DDT Threatens Cuckoos


     WASHINGTON (CN) – With only 1,000 breeding pairs remaining, the yellow-billed cuckoo in the western U.S., Canada and Mexico has been proposed for Endangered Species Act protection as a threatened species, according to a U.S. Fish and Wildlife’s recent action.
     The listing proposal is due to a 2011 settlement between the USFWS and the Center for Biological Diversity (CBD) that resulted in a court-approved five-year work plan to fast-track listing decisions for hundreds of species across the country.
     The western distinct population segment (DPS) of the yellow-billed cuckoo is threatened by habitat destruction from dams, agriculture, utility towers and wires, and non-native species. Climate change is expected to worsen these threats.
     “The yellow-billed cuckoo, often called the ‘rain crow’ for its habit of singing right before storms, breeds in streamside gallery forests of cottonwood and willow that once thrived along nearly every water body in the West,” the CBD noted in its press release.
     The cuckoo winters in South America and breeds in North America. It is about a foot long and weighs a mere 2 ounces. Because it travels and feeds outside the United States, it is susceptible to the pesticide DDT, which is banned in the U.S. but still used in other countries. “Yellow-billed cuckoos are exposed to the effects of pesticides on their wintering grounds, as evidenced by DDT found in their eggs and eggshell thinning in the United States,” according to the action.
     Much of the species’ habitat is near agricultural sites, so there is a potential for direct and indirect effects to a large segment of the cuckoo’s population from the use of DDT through the birds’ health and availability of prey. These changes can affect reproductive success, and ultimately, shrink their occupied range, the action noted.
     The cuckoo lives in riparian, or streamside, habitat and is therefore affected by the construction of dams and other artificial alterations of waterways such as channelization. The changes to the natural waterways in an area also contribute to increases in wildfires, loss of native vegetation and the increase of invasive non-native species. Vast tracts of natural riparian habitat are chopped up by these changes and others, including developments, agriculture and infrastructure such as utility towers.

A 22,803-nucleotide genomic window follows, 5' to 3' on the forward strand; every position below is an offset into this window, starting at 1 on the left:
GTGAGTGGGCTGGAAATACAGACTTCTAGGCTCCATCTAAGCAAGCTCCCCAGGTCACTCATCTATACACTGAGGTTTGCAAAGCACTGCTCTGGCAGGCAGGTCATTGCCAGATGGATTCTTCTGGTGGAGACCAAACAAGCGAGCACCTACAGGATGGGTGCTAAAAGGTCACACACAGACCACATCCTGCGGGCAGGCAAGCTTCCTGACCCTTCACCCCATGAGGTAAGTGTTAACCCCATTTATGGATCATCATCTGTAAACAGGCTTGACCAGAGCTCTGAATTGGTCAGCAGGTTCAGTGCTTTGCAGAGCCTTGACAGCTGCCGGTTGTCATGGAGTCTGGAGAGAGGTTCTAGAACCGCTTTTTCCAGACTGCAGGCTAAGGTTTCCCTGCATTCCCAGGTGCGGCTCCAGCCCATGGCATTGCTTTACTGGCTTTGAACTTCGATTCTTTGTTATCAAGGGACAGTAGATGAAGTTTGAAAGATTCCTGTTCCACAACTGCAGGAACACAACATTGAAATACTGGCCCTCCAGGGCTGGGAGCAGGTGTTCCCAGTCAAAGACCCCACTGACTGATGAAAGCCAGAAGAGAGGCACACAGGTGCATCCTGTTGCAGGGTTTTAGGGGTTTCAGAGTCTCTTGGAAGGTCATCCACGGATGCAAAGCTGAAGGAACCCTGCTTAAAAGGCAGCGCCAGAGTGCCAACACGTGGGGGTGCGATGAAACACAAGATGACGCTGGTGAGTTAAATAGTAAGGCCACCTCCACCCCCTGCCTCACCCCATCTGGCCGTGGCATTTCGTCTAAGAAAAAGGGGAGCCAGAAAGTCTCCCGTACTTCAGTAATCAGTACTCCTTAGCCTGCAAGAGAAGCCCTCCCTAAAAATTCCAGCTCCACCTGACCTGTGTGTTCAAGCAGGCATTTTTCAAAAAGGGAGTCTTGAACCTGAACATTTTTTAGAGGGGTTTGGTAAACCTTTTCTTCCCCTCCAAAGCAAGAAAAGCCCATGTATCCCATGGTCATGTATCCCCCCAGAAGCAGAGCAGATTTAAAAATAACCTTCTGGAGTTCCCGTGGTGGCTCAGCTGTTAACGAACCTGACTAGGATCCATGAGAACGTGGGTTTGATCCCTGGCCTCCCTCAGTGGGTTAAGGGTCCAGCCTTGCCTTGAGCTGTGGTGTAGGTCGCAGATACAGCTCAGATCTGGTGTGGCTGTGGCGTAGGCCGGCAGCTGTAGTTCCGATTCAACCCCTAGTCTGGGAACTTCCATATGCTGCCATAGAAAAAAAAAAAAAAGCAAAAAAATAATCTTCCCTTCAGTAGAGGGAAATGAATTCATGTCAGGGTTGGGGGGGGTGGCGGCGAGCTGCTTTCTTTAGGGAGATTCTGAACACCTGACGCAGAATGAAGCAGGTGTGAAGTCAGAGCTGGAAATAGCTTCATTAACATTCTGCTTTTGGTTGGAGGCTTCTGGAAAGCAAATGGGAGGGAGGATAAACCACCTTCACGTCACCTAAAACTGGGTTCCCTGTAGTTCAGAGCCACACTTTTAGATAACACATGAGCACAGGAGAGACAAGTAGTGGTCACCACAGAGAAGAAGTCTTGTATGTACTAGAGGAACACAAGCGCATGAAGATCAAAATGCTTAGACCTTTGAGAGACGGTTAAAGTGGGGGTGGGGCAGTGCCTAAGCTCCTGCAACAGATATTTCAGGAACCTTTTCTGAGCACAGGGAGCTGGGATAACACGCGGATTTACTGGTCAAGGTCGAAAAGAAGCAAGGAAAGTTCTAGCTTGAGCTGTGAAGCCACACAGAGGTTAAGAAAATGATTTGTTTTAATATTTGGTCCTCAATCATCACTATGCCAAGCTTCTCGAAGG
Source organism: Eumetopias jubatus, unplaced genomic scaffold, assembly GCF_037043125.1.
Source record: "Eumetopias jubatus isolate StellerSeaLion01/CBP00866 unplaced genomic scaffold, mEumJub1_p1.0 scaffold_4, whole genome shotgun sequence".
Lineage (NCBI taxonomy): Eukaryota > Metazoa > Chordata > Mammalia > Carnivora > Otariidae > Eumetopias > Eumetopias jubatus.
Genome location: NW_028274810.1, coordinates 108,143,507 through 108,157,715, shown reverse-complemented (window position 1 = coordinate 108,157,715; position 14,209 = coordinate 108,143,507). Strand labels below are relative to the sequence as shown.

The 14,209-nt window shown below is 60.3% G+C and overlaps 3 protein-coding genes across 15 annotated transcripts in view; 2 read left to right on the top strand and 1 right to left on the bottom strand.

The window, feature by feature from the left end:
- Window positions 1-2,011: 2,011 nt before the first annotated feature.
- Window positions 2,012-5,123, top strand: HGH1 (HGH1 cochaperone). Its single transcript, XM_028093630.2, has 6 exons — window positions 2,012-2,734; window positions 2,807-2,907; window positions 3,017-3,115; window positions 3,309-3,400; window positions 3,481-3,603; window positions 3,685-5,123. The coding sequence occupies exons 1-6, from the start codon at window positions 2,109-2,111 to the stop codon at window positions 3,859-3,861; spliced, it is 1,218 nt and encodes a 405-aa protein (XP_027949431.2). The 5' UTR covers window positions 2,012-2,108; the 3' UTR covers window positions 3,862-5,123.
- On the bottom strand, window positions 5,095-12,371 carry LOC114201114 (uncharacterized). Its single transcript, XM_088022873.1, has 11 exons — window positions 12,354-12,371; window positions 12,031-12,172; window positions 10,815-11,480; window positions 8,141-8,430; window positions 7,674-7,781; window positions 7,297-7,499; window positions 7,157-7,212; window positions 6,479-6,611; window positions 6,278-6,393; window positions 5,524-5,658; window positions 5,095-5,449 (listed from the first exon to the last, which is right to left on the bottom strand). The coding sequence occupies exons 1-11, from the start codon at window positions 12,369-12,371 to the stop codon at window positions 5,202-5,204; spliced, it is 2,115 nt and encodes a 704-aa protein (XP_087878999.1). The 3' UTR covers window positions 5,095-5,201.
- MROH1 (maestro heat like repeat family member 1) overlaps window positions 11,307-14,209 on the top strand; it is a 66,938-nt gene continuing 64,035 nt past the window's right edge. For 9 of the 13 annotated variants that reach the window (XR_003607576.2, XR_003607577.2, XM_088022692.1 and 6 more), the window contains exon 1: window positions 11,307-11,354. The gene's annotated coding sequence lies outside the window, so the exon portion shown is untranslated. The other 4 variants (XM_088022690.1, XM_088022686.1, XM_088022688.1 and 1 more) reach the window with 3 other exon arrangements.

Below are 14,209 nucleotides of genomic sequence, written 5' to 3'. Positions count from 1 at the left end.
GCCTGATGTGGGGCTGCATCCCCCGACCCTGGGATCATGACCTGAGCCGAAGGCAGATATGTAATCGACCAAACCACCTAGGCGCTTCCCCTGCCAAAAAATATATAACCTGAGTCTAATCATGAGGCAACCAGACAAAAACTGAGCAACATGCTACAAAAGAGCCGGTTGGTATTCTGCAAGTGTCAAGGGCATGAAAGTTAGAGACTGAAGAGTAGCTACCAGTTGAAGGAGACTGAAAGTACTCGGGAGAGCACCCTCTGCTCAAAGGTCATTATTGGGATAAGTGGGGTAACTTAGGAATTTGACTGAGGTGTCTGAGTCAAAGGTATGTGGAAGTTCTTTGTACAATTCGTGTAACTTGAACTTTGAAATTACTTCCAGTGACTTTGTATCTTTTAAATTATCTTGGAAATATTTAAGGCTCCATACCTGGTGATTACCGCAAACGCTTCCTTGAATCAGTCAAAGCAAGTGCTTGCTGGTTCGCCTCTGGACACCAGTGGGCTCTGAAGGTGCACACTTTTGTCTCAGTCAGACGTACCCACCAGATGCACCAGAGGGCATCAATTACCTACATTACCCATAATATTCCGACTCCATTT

Breeding pairs of cuckoos require large “patches” of unfragmented riparian habitat and are currently found only in the least-fragmented areas. “This observed preferential use of large patches strongly suggests that the DPS is sensitive to fragmentation and reductions in habitat patch size. Moreover, patch-size reduction combined with the scarcity of larger patches keeps the yellow-billed cuckoo breeding population size depressed. Such effects prevent the western yellow-billed cuckoo from reversing its long-term decline in population and range,” the agency said.
     The agency estimates that the number of total breeding pairs is between 680 and 1,025, and acknowledges that the breeding population may actually be lower than these estimates, and that the population is continuing to decline. However, since the geographic extent of the cuckoo’s range remains widespread, and because various conservation projects are in the planning stage to help the birds, the agency determined that this DPS of the cuckoo best meets the definition of a threatened species, rather than an endangered one.
     “The petition to protect yellow-billed cuckoos was the first I ever worked on, back in 1998. I had no idea then that getting protection for this severely imperiled songbird would take 15 years, but I’m glad it finally has a great chance of recovering,” Noah Greewald, the CBD’s endangered species director was quoted as saying in the group’s press release.
     Comments and information are due Dec. 2.

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